UPDATE: Tuesday, April 20 — Los Angeles County Supervisor Kathryn Barger, who’d planned to nominate Dr. Drew Pinksy for the county’s homeless services commission at today’s Board of Supervisors meeting, announced that she was withdrawing him from consideration after substantial pushback from homeless advocates and people in the addiction community.
Barger said the celebrity doctor’s nomination had become a “distraction,” adding in a statement that the “proposed appointment took away from these important conversations about care for people experiencing homelessness.”
She continued, “We need to face the sad reality of homelessness in Los Angeles: individuals are dying on our streets from preventable causes due to mental illness and substance abuse. I hope we can move past pettiness and instead focus our time and energy on working to solve the hard problems, rather than looking for excuses to place blame.”
Pinsky, who’s known for the long-running radio show Loveline and his stint hosting Celebrity Rehab, is a longtime critic of California’s handling of the homeless crisis, frequently blaming it on homeless individuals’ supposed drug addiction, untreated mental illness, and resistance to accepting help. Over the weekend, a #DumpDrDrew campaign gained steam on Instagram and Twitter.
Barger hasn’t said who she’ll appoint in his place.
Monday, April 19 — Last week, Republican Los Angeles County Supervisor Kathryn Barger nominated TV’s David “Dr. Drew” Pinsky for the Los Angeles Homeless Services Authority, leaving many advocates baffled.
Known for the long-running radio show Loveline and his stint hosting Celebrity Rehab (which he quit in 2013 because he was sick of “taking the heat” for patients’ deaths), Pinsky has been critical of California’s handling of the homeless crisis, frequently insisting that the vast majority of unhoused individuals are drug addicts and dementia victims who refuse help and housing when it’s offered.
Now, people who are in the business of helping the homeless wonder what business Dr. Drew has serving on the ten-member body.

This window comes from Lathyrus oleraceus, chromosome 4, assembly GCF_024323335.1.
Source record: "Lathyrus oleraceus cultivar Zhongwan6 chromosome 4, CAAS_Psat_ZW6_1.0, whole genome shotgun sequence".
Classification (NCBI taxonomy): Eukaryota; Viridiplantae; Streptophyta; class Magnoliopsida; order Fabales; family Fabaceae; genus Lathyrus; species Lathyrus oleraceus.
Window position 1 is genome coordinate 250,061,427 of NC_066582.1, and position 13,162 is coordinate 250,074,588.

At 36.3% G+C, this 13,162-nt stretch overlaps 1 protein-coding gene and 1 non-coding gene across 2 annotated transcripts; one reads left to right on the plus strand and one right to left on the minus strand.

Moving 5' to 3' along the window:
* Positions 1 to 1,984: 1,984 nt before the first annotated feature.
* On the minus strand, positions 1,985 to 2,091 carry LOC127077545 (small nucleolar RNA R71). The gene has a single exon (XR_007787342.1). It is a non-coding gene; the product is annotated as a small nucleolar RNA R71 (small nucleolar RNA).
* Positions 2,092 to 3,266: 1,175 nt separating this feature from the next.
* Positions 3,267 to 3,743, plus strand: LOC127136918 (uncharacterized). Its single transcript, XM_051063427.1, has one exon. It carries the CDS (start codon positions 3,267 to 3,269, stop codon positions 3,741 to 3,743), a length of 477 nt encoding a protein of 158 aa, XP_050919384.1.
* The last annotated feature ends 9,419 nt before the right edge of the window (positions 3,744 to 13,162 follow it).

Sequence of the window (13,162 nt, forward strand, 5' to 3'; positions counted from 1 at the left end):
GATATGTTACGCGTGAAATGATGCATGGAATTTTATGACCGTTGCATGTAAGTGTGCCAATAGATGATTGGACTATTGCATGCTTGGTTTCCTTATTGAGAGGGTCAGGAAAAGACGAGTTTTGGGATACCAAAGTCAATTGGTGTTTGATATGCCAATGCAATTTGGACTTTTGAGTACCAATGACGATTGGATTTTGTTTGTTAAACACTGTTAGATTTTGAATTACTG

While Barger says the Pasadena resident will bring a “fresh perspective” to LAHSA, Pinsky’s approach, which favors police crackdowns like the one in Echo Park Lake and the threat of still penalties for drug users, strikes some as anything but new.
“Elevating someone to that position is kind of inherently saying, ‘This is someone who is qualified and has expertise on the issue of homelessness,’” Ktown for All co-founder Mike Dickerson—whose group is calling for Dr. Drew’s nomination to be rejected—tells the Los Angeles Times. “I don’t think that’s an accurate portrayal of Dr. Drew and his background.”
Pinsky believes that too few homeless people are involuntarily committed for mental illness. He has estimated that 60 to 85 percent of that population are drug addicts and/or what he deems “resistant cases”—schizophrenics and other people he likens to stroke victims, claiming that they suffer from anosognosia, a condition in which a person cannot recognize that they have a mental disability.
“In a right hemisphere stroke one side of the body goes out and the patient doesn’t know it, even when they see their hand flop over,” he has said. “It’s the same condition in dementia, and if you left that patient on the street, you would be considered cruel and you would be liable.”
Mark Horvath, founder of the nonprofit Invisible People, told the Times that when he started tweeting about Pinsky’s nomination, people thought it was a joke.
ALL of the people who hate homeless people spreading negative propaganda LOVE @drdrew. He even has them on his show! The vast majority of the people including medical professionals and service providers are against Drew having anything to do w homelessness https://t.co/M7kFOdvzst
— Mark Horvath (@hardlynormal) April 19, 2021
“The majority of homeless people are sober. The majority are kids under 16 years old,” he says. “I mean, couldn’t [Barger] have picked Kim Kardashian?”
Pinsky is also famous for floating the idea that COVID-19 was just another flu until he contracted the virus and then apologized.
“Even on a surface level, why are you [appointing] a celebrity doctor—and I use the term ‘doctor’ loosely—that has recent activity with being a COVID denier?” Horvath asks.
LAHSA is authorized to make budgetary, funding, and planning policy but doesn’t make individual staffing decisions aside from selecting its executive director. The Board of Supervisors is set to discuss Pinsky’s appointment on Tuesday. It generally hands down unanimous approval of all nominees for local boards and commissions.
Stay on top of the latest in L.A. food and culture. Sign up for our newsletters today.